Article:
If you have a look on RS/Farnell/Mouser/Digikey or similar and type in "boost regulator", or "boost converter", then filter by 5V output voltage, you should get lots of options.

Here is one at random from Farnell:

Boost converter example part

Another option is a charge pump IC (uses switched capacitors to double/triple/etc voltage), but these do not (generally) regulate the output voltage, although you can add a linear regulator after the charge pump. Or a transformer with necessary ratio of around 1:1.5, you switch the DC 3.3V into the primary to create the 5V, then rectify and filter to create DC.

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As people have noted,the name for the function that you describe is a "boost converter". There are a very large number of these available, with quite a few suited to your requirement.

If efficiency is a major consideration you would get best results using a synchronous rectifier in place of the output diode which is otherwise used. A synchronous rectifier uses an internal MOSFET to turn on when required to feed power to the output. The MOSFET has a lower voltage drop than can be achieved with a diode - even a Schottky diode which is what is otherwise usually used. Without a synchronous rectifier you can expect efficiencies in the 70% - 80% range with 3V3 input and 5V output - maybe more in some cases at some currents.

It is not possible to recommend an appropriate part with certainty until you advise output current requirement and ideally , what your application is, but as a guide, the cheapest synchonous output boost converter IC in stok and available from Digikey in 1's is the L6920DC 'Sychronous Rectifier stepup converter' made by ST.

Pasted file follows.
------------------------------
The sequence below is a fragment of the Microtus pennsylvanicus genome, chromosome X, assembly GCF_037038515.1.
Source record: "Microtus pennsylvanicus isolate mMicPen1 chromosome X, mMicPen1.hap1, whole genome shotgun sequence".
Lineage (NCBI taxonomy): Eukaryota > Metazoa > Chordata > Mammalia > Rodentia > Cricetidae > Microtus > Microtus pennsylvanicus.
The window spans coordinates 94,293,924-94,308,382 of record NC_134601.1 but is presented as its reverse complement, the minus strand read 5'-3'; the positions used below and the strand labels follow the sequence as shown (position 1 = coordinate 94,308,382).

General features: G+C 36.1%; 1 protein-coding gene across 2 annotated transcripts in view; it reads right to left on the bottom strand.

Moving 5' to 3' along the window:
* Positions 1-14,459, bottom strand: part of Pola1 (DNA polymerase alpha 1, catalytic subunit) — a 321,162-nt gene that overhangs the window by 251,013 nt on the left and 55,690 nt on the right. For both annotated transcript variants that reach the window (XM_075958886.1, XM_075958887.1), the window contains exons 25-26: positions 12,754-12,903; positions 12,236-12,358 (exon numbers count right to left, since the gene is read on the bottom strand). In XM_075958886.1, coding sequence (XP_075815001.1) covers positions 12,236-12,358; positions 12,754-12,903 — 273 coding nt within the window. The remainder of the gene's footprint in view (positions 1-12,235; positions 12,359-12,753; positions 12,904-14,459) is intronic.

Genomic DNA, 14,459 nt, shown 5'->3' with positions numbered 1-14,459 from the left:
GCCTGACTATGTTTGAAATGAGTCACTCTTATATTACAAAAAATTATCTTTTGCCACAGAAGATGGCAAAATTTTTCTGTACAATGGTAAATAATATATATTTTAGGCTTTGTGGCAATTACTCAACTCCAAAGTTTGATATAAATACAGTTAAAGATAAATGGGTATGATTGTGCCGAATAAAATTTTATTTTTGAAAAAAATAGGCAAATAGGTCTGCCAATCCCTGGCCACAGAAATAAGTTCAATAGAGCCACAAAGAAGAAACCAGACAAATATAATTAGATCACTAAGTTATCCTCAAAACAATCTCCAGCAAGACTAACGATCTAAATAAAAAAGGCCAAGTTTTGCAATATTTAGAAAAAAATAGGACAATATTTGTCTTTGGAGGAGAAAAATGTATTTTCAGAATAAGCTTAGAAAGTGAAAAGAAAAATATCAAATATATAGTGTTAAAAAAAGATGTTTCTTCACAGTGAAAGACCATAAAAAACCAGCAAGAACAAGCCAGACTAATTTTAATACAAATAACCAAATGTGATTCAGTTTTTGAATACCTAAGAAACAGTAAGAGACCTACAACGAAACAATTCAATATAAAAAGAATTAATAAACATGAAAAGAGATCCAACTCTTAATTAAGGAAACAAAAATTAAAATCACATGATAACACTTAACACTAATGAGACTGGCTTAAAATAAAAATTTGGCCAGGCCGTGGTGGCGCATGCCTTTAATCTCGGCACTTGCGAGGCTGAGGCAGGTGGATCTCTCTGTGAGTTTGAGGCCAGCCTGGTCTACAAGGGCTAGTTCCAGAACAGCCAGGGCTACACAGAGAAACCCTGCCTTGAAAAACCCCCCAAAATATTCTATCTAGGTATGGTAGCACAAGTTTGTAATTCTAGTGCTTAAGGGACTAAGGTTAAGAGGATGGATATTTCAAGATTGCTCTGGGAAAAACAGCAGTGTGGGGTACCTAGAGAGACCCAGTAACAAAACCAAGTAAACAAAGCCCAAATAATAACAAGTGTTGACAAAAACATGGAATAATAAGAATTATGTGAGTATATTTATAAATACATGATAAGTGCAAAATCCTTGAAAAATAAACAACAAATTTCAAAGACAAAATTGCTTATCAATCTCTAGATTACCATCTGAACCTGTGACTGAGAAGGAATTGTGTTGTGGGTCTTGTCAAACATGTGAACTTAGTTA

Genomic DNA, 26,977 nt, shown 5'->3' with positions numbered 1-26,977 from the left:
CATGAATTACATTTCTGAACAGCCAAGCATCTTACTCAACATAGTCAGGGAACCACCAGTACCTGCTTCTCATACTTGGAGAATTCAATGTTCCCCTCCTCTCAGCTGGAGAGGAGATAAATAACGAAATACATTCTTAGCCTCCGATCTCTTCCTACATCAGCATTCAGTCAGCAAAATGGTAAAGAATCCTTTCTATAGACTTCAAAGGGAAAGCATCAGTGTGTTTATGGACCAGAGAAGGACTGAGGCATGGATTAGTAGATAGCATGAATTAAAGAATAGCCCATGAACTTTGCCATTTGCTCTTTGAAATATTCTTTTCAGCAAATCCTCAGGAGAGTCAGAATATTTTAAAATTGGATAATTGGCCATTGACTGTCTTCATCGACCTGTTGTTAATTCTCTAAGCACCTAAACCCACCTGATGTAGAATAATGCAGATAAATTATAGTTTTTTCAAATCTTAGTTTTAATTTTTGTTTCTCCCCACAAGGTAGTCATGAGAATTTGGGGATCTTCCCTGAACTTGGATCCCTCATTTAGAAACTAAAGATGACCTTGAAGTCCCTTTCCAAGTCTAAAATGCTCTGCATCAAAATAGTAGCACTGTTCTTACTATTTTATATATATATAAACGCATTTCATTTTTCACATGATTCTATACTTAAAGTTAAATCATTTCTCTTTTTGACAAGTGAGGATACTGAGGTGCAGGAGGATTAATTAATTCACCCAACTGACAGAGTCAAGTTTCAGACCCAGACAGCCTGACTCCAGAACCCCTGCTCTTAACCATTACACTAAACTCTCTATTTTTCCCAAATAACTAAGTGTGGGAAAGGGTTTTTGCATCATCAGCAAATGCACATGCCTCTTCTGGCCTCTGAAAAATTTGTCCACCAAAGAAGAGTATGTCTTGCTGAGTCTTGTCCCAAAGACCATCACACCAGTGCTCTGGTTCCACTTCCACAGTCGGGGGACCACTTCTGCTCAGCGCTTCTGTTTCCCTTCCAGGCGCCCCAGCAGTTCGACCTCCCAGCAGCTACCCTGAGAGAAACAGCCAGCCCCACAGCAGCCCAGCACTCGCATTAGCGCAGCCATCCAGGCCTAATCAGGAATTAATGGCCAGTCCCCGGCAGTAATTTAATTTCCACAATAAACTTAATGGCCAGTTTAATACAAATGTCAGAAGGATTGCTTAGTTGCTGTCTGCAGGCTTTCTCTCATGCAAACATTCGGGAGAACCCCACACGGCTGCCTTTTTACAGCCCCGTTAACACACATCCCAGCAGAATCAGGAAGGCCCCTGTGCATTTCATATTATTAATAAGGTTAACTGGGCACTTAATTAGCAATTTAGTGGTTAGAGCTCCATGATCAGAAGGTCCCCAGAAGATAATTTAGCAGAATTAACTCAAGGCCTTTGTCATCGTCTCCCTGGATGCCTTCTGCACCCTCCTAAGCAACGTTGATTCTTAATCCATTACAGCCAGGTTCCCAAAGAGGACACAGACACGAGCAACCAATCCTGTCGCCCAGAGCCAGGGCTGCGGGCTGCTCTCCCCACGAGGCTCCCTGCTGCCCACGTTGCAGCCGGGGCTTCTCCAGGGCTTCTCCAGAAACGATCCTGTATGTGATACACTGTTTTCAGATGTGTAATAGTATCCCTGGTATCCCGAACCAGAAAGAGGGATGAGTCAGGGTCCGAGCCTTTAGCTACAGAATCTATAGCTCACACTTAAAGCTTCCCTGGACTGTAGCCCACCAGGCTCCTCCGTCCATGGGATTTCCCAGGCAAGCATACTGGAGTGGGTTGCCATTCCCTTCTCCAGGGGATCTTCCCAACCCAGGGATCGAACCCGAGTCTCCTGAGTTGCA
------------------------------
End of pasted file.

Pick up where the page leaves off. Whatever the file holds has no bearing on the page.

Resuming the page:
This has a minimum of 550 mA input current. It will produce 300+ mA at 5V and probably quite a bit more. As can be seen, it would be hard to get a much simpler circuit:

At 3.3V in this IC will provide around 90% efficiency for output current from 1 mA to hundreds of mA.

As shown this makes a fixed output of 3.3V (not useful here) or 5V. Adding two resistors allows you to 'program" the output voltage to any voltage in the 1.8V to 5.5V range (as long as Vout > Vin. (Unlike many IC's of this sort, the one version allows 3.3V or 5V fixed output or variable voltage output). .

As above, whether this meets your needs depends on your power requirements. This IC will start on less than 1 Volt input. Not needed in your case but nice to know.

This part uses a TSSOP package which is not beginner friendly, but there are similar parts in larger packages.

A good place to look for ICs is Digikey's catalog In this case search for eg

• boost converter or

• boost converter 3v 5v

and then "drill down" and refune the parameters that matter to you. Synchronous rectification is not a selectable parameter but you can search for "synch" when you are viewing the tables.

For a head start, here's what you get from

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I am looking at a 5v,3A output. I am having a 3.29V from a prototype board, and I need to drive a MIC29302 regulator, which requires 4-5V, 3A. –  Paul A. Aug 25 '11 at 9:52